“I have been guilty of singing along to Run It on the radio. And every time I do, the same thought crosses my mind — ‘I should not be enjoying this’.”
Only yesterday, Chris Brown was preparing to tour Australia. Tickets were set to go on sale tomorrow for performances in some of the country’s biggest arenas: Rod Laver. Acer. The Brisbane Entertainment Centre.
This morning, the Minister for Immigration denied the RnB singer a visa. Brown’s arena tour will not go ahead as planned.
But that doesn’t change the fact that tens of thousands of Australians were preparing to pay their hard earned money to hear ‘Breezey’ play his biggest hits.
They were planning on buying t-shirts and posters.
On dancing and singing along.
On posting photos and videos of their experience on Instagram.
And all the while they would have been forgetting, forgiving, ignoring the fact that they were supporting a man with a documented history of violence against women.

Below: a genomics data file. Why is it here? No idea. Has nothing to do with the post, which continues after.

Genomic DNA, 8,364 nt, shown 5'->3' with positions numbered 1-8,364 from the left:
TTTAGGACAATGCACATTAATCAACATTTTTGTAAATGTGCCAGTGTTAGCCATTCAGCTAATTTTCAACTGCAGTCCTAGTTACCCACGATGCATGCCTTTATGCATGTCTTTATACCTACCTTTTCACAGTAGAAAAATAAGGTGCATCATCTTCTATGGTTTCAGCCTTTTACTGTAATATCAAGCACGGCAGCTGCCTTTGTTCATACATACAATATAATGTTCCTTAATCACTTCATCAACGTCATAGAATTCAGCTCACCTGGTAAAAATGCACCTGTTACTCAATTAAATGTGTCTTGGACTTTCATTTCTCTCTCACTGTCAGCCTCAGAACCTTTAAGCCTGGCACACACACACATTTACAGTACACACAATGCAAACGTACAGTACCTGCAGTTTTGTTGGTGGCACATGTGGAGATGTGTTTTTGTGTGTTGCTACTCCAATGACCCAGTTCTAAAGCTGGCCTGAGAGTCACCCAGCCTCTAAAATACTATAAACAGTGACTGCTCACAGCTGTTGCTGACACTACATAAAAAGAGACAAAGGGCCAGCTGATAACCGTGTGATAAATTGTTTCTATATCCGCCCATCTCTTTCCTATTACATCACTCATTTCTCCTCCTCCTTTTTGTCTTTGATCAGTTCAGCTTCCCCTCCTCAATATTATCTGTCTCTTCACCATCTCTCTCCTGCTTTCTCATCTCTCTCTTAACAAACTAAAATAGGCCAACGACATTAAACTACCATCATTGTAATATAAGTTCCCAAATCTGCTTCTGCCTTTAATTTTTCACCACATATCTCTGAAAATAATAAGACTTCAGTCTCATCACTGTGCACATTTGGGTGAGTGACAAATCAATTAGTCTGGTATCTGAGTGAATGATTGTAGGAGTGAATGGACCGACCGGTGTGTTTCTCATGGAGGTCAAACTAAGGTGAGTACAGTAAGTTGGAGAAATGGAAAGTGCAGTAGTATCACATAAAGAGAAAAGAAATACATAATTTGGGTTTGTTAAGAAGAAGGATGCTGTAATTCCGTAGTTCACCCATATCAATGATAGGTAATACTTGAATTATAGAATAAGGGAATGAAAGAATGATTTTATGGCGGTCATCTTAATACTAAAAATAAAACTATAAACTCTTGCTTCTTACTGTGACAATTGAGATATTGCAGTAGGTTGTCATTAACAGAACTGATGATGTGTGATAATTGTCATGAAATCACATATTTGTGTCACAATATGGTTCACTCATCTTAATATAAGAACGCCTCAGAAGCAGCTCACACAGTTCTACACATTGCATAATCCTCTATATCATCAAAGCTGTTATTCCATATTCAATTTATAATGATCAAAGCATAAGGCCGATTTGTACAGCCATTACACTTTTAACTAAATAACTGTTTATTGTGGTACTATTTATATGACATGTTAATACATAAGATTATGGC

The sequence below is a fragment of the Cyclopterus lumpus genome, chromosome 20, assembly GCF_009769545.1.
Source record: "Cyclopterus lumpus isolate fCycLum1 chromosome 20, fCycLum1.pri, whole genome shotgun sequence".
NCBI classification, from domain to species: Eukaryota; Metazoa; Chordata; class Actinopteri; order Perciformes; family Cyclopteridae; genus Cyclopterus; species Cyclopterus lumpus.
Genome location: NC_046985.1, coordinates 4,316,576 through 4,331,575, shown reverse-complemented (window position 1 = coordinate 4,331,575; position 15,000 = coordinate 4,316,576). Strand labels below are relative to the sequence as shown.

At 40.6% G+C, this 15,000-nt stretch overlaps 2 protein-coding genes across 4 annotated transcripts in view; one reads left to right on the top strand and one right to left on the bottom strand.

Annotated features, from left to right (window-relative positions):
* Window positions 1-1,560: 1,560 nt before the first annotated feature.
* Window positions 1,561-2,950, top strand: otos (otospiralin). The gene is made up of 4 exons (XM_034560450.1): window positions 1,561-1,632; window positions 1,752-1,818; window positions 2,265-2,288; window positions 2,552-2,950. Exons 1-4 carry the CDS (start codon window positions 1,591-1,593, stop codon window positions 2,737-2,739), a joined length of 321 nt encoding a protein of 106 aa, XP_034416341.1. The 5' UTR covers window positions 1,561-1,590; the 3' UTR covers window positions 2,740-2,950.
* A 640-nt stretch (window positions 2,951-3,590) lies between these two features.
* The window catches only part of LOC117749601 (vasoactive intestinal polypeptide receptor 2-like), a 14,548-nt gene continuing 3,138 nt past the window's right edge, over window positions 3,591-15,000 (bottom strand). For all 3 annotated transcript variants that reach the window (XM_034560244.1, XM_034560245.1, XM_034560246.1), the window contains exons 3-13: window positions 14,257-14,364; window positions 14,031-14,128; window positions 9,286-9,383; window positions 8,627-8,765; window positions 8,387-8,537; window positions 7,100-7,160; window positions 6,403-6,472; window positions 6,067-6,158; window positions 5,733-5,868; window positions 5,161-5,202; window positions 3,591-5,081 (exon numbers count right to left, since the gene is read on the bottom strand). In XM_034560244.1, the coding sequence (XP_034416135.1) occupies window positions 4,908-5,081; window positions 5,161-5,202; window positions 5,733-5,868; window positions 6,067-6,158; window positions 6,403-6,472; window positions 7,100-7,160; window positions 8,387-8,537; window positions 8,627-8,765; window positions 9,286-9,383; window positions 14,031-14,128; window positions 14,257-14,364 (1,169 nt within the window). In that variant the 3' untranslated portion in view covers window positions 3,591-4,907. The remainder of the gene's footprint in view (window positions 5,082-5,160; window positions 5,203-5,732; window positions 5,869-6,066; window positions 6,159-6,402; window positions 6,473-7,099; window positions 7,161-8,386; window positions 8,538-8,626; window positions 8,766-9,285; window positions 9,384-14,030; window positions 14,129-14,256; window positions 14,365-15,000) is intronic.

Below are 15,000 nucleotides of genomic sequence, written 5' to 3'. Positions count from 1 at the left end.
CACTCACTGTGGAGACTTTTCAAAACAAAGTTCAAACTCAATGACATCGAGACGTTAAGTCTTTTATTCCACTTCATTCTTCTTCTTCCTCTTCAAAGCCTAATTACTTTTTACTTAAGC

Images of Rihanna’s injuries were posted online, and Brown issued a public statement apologising for the ‘incident’.
“Words cannot begin to express how sorry and saddened I am over what transpired,” he said. “I am committed, with God’s help, to emerging a better person.”
He was sentenced to five years probation and six months of community service.
Since that time, Brown has released four successful studio albums. He has won an MTV Movie Award and the prize of all musical prizes — a Grammy, for best RnB album.
Let me be the first to admit, I have been guilty of singing along to Run It on the radio. Every time I do, the same thought crosses my mind — “I should not be enjoying this”.
I wouldn’t pay for his music, and would never dream of spending my money on seeing him in concert. But for that split second, when I hear that catchy chorus, I make a choice, not necessarily a conscious one, but a choice nonetheless. I choose to compartmentalise a despicable behaviour, and a catchy pop song. I’m aware of it and I do NOT feel good about it.
Historically, it seems like we have a habit of compartmentalising the artist and their behaviour.
Many people have been able to ignore, dismiss or choose not to believe Michael Jackson’s allegations of child sex-abuse. No, he wasn’t charged. But throughout the entirety of the court proceedings, when we DIDN’T know, we still called him The King of Pop.